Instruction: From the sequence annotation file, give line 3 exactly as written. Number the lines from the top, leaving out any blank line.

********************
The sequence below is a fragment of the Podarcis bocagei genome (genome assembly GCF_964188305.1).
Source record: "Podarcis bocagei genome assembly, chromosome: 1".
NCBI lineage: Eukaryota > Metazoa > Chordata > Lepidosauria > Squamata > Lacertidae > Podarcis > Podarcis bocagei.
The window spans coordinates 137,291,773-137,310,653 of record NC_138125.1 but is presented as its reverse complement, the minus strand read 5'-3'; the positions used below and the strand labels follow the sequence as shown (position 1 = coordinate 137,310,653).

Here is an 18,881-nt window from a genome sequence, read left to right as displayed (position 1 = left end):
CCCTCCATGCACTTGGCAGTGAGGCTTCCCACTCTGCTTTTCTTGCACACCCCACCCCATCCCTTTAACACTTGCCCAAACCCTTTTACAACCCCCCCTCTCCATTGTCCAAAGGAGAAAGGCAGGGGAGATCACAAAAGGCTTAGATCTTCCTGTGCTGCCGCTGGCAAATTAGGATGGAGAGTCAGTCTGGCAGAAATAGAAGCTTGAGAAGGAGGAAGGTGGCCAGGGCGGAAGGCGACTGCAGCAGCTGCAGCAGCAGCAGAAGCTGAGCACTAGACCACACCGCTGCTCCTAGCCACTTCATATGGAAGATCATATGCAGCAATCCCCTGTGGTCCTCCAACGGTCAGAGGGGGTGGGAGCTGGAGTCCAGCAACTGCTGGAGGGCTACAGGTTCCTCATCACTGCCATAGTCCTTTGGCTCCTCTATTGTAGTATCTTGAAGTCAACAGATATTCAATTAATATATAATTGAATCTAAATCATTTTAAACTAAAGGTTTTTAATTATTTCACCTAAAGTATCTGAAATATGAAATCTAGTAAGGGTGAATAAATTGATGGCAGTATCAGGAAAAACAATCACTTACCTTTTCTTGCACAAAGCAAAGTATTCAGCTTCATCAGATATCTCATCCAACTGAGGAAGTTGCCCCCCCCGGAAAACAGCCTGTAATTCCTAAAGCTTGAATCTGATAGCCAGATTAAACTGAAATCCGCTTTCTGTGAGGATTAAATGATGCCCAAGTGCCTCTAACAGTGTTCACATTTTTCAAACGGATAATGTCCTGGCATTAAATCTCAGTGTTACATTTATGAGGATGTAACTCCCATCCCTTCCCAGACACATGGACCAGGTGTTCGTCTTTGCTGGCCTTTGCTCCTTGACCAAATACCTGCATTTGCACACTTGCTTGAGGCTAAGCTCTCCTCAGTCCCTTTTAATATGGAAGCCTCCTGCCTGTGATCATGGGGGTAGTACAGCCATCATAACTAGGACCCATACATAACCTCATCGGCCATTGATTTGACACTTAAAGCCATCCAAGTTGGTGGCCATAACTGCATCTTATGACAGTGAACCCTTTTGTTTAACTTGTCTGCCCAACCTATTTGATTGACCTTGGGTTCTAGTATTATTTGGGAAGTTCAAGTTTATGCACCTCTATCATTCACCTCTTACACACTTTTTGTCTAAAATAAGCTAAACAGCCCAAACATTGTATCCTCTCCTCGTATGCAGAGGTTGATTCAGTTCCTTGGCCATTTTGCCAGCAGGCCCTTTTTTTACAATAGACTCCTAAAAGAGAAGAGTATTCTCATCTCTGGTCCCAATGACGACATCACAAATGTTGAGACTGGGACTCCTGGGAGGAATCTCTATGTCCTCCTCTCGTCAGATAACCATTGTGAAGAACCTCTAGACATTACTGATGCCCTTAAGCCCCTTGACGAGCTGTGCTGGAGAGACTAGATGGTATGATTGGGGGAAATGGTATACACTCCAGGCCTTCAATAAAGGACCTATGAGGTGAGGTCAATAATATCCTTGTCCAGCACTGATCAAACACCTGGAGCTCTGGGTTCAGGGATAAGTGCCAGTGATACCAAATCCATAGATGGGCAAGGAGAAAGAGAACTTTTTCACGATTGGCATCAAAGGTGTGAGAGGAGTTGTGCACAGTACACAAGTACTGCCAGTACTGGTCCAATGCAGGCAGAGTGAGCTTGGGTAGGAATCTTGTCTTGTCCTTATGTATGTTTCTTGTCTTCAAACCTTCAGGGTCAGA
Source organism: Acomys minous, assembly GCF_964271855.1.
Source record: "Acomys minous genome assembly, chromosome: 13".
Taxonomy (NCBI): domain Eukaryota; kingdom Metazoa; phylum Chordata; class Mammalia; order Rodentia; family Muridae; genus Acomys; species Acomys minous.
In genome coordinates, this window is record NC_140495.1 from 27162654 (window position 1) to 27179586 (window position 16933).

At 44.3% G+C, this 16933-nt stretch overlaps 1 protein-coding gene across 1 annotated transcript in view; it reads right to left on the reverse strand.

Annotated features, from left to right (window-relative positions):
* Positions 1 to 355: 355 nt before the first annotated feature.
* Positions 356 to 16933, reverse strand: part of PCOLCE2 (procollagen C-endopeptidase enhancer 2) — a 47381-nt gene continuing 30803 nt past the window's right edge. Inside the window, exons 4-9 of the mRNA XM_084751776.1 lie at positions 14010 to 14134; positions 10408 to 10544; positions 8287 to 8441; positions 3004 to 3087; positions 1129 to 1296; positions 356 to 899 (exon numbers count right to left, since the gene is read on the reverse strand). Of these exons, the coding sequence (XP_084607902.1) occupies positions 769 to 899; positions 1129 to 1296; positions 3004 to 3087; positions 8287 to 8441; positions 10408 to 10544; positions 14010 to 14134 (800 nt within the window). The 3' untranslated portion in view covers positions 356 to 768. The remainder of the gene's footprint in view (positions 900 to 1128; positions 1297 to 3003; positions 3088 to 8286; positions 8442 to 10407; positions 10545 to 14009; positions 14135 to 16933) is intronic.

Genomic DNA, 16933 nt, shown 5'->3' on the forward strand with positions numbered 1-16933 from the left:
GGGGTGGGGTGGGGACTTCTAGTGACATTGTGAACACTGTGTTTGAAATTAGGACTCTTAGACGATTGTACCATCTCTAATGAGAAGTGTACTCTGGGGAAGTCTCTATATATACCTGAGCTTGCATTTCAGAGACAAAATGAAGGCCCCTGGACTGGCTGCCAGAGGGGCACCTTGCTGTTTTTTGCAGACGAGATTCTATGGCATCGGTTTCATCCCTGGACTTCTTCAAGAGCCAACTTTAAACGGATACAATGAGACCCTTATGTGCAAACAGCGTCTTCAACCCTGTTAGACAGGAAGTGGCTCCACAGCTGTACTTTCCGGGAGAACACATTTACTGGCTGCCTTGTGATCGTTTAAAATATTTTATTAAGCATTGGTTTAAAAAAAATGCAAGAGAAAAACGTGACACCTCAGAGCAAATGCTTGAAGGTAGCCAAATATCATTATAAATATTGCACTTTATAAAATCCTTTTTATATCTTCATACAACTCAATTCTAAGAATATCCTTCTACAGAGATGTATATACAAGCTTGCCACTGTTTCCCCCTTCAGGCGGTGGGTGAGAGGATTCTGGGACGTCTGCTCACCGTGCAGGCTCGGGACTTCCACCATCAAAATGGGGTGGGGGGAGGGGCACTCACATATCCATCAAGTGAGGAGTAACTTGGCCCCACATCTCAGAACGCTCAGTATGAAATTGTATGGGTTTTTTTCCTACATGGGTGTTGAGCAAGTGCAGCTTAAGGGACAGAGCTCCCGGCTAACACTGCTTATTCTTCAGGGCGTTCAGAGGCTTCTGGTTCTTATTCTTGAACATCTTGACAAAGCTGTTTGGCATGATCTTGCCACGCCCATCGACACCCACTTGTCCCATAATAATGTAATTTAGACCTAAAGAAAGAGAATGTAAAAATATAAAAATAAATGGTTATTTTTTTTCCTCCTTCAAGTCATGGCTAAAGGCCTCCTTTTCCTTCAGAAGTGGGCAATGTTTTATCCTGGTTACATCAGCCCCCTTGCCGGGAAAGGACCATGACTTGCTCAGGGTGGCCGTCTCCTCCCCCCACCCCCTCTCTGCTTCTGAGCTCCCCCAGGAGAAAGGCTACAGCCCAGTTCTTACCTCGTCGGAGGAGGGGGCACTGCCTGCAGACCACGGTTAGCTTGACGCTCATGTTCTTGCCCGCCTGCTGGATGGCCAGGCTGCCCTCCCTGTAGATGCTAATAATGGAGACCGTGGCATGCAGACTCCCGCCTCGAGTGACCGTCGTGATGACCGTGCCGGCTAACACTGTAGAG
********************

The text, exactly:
NCBI lineage: Eukaryota > Metazoa > Chordata > Lepidosauria > Squamata > Lacertidae > Podarcis > Podarcis bocagei.